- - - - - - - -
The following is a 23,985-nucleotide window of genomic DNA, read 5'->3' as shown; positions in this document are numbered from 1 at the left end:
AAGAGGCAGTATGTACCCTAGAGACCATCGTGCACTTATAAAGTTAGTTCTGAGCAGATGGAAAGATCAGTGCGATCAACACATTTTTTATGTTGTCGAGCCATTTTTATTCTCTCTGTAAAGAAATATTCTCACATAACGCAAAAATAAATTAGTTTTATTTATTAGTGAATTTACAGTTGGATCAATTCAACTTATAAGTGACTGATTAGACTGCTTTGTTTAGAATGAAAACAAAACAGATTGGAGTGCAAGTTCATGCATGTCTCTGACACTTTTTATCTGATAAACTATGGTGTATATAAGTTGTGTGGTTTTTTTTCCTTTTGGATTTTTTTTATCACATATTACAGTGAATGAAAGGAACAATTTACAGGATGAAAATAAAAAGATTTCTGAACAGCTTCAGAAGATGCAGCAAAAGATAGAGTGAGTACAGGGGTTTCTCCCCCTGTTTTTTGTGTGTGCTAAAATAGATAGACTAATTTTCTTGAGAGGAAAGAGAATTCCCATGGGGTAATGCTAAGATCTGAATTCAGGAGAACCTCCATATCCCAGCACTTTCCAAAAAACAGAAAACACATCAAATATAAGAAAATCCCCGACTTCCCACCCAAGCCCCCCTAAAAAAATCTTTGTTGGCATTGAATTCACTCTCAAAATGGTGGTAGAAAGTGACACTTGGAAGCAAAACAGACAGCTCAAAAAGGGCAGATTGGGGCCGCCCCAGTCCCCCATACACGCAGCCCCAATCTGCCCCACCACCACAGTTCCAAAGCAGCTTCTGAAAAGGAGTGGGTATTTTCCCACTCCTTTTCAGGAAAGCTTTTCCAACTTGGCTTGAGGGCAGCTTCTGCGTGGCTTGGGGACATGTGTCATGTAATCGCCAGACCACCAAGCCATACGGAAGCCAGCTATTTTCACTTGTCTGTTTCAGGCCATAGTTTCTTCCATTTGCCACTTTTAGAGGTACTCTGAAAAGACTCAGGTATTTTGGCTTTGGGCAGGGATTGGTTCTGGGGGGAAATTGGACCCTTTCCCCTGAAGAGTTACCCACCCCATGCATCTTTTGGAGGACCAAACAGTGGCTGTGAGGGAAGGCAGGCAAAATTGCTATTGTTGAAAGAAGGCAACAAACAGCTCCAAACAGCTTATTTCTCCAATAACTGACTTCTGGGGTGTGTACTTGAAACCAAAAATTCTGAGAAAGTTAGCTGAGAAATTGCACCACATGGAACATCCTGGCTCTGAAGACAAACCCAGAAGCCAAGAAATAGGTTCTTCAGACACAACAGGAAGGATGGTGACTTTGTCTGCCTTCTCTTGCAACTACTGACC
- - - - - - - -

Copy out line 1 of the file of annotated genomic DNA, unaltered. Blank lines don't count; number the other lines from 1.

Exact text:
The following is a 23,985-nucleotide window of genomic DNA, read 5'->3' as shown; positions in this document are numbered from 1 at the left end: